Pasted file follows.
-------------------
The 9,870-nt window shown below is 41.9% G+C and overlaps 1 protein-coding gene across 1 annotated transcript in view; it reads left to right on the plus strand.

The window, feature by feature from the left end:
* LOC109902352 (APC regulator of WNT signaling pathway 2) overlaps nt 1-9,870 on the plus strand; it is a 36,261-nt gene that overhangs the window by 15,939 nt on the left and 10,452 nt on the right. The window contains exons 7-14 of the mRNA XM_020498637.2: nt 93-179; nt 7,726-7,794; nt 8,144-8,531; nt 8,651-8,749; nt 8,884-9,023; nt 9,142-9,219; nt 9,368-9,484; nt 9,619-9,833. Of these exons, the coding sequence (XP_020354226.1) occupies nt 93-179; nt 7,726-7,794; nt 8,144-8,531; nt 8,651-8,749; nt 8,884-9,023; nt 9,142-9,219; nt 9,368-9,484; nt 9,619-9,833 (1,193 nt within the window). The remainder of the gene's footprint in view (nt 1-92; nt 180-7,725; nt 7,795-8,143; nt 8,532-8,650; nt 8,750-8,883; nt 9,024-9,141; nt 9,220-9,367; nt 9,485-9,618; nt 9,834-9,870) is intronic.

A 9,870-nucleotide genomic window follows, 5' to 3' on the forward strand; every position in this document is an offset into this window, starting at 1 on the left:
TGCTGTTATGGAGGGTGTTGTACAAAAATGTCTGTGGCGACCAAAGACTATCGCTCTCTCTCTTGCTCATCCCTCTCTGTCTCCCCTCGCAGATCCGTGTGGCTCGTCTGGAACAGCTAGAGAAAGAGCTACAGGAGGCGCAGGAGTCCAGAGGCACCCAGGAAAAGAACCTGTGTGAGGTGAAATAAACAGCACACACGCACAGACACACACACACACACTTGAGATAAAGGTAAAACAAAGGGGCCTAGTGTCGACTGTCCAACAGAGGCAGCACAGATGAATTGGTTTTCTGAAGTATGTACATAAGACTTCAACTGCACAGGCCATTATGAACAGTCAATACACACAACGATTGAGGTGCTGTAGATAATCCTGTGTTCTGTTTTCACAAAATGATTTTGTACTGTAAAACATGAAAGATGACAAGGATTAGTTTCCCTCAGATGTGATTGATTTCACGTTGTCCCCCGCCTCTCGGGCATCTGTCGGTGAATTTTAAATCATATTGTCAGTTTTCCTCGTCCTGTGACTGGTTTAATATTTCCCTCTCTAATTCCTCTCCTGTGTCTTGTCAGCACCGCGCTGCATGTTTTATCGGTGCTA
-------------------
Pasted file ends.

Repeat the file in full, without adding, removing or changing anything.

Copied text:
The 9,870-nt window shown below is 41.9% G+C and overlaps 1 protein-coding gene across 1 annotated transcript in view; it reads left to right on the plus strand.

The window, feature by feature from the left end:
* LOC109902352 (APC regulator of WNT signaling pathway 2) overlaps nt 1-9,870 on the plus strand; it is a 36,261-nt gene that overhangs the window by 15,939 nt on the left and 10,452 nt on the right. The window contains exons 7-14 of the mRNA XM_020498637.2: nt 93-179; nt 7,726-7,794; nt 8,144-8,531; nt 8,651-8,749; nt 8,884-9,023; nt 9,142-9,219; nt 9,368-9,484; nt 9,619-9,833. Of these exons, the coding sequence (XP_020354226.1) occupies nt 93-179; nt 7,726-7,794; nt 8,144-8,531; nt 8,651-8,749; nt 8,884-9,023; nt 9,142-9,219; nt 9,368-9,484; nt 9,619-9,833 (1,193 nt within the window). The remainder of the gene's footprint in view (nt 1-92; nt 180-7,725; nt 7,795-8,143; nt 8,532-8,650; nt 8,750-8,883; nt 9,024-9,141; nt 9,220-9,367; nt 9,485-9,618; nt 9,834-9,870) is intronic.

A 9,870-nucleotide genomic window follows, 5' to 3' on the forward strand; every position in this document is an offset into this window, starting at 1 on the left:
TGCTGTTATGGAGGGTGTTGTACAAAAATGTCTGTGGCGACCAAAGACTATCGCTCTCTCTCTTGCTCATCCCTCTCTGTCTCCCCTCGCAGATCCGTGTGGCTCGTCTGGAACAGCTAGAGAAAGAGCTACAGGAGGCGCAGGAGTCCAGAGGCACCCAGGAAAAGAACCTGTGTGAGGTGAAATAAACAGCACACACGCACAGACACACACACACACACTTGAGATAAAGGTAAAACAAAGGGGCCTAGTGTCGACTGTCCAACAGAGGCAGCACAGATGAATTGGTTTTCTGAAGTATGTACATAAGACTTCAACTGCACAGGCCATTATGAACAGTCAATACACACAACGATTGAGGTGCTGTAGATAATCCTGTGTTCTGTTTTCACAAAATGATTTTGTACTGTAAAACATGAAAGATGACAAGGATTAGTTTCCCTCAGATGTGATTGATTTCACGTTGTCCCCCGCCTCTCGGGCATCTGTCGGTGAATTTTAAATCATATTGTCAGTTTTCCTCGTCCTGTGACTGGTTTAATATTTCCCTCTCTAATTCCTCTCCTGTGTCTTGTCAGCACCGCGCTGCATGTTTTATCGGTGCTA